"Indeed, every command to the believer implies the necessity of his involvement as part of the process [of sanctification]." [Note: Charles C. Ryrie, So Great Salvation, p. 152.]
Another answer that some who hold these views give is that what the Bible affirms is that man cannot merit eternal life. [Note: MacArthur, pp. 69, 105-21.] This is not the same, they say, as doing something necessary to obtain it, such as submitting or remaining faithful. Yet the Bible uses the word "works," not just merit (Romans 4:2; Romans 4:4-5; Ephesians 2:8-9). [Note: Three excellent books on salvation by faith alone, all of which respond to lordship salvation, are Ryrie, So Great Salvation; Joseph Dillow, The Reign of the Servant Kings; and Zane C. Hodges, Absolutely Free!]
2. David’s testimony to justification by faith 4:6-8
Paul cited another eminent man in Jewish history whose words harmonized with the apostle’s. Whereas Abraham lived before the Mosaic Law, David lived under it. Abraham’s story is in the law section of the Hebrew Bible, and David’s is in the prophets section. Here is the second witness Paul referred to in Romans 3:21. Abraham represents the patriarchal period of Israel’s history and David the monarchy period. As Israel’s greatest king, one would assume that David would have been a strong advocate of the Mosaic Law. He was, but he did not view it as the key to justification.
The passage Paul quoted from David’s writings (Psalms 32:1-2) does not state directly that David himself received justification by faith, though he did. It stresses that those to whom God "reckons" righteousness (i.e., the justified) are "blessed." Paul was carrying the sense of one passage (Romans 4:6) over to explain the meaning of another (Romans 4:7-8). The second passage contained the same word (logizesthai, translated "reckons" or "credits" in Romans 4:6, and translated "taken into account" or "count" in Romans 4:8).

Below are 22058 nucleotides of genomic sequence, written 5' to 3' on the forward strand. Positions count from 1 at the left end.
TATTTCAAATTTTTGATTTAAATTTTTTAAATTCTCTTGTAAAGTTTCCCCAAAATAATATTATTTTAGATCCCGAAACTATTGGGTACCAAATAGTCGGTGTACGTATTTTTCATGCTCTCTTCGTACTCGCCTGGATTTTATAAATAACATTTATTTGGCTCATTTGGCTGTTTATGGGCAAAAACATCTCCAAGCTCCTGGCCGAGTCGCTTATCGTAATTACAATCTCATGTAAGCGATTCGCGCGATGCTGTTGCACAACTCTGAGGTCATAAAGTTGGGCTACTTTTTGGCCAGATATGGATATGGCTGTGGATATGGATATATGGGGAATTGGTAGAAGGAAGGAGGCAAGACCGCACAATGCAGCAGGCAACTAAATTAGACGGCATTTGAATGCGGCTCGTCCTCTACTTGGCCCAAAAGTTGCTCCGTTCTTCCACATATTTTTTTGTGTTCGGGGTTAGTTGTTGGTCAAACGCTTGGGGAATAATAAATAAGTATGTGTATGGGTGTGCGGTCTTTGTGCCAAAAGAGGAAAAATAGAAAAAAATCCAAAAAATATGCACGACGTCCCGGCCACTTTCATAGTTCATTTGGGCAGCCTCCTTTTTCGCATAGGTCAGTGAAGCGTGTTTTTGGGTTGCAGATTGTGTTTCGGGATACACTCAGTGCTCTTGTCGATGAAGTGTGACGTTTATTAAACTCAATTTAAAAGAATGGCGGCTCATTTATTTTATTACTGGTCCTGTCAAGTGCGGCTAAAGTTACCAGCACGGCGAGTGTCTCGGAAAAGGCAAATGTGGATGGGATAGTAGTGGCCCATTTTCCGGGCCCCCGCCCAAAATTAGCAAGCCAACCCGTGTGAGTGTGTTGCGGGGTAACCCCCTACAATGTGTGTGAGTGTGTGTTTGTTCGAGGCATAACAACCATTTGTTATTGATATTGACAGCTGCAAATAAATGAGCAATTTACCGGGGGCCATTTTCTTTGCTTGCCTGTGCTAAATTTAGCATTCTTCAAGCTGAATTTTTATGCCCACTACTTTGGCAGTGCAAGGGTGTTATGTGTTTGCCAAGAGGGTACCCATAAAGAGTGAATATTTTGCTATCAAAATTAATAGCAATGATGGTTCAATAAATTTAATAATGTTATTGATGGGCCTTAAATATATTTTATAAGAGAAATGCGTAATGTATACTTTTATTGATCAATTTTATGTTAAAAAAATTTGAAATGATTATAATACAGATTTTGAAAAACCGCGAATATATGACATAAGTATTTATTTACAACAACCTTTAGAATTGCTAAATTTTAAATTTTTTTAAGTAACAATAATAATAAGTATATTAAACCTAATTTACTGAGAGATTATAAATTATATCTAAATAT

"One of the reasons why Paul quotes these verses is the presence in them of the key word ’reckon.’ The practice of associating verses from the OT on the basis of verbal parallels was a common Jewish exegetical technique." [Note: Moo, p. 266.]
Psalms 32 is one of David’s penitential psalms that he wrote after he had sinned greatly. Paul not only proved that David believed in imputed rather than earned righteousness with this quotation, but he also showed that when a believer sins his sin does not cancel his justification.
"Forgiveness is more than mere remitting of penalty. Even a hard-hearted judge might remit a man’s fine if it were paid by someone else, but forgiveness involves the heart of the forgiver. God’s forgiveness is the going forth of God’s infinite tenderness toward the object of His mercy. It is God folding the sinner, as the returning prodigal was folded, to His bosom. Such a one is blessed indeed!" [Note: Newell, p. 136.]
". . . it is not the ’reckoning’ of people’s good works but God’s act in not reckoning their sins against them that constitutes forgiveness." [Note: Moo, p. 266.]
"God does keep a record of our works, so that He might reward us when Jesus comes; but He is not keeping a record of our sins." [Note: Wiersbe, 1:525.]
Since God is omniscient, He knows everything that has ever happened. By saying that God forgets our sins, the writers of Scripture meant that He will never bring us into judgment for our sins or condemn us for them (cf. Romans 8:1). The idea of forgetting sins is anthropomorphic: the writer ascribes an action of man (forgetting) to God to help us understand that God behaves as though He forgets our sins.
3. The priority of faith to circumcision 4:9-12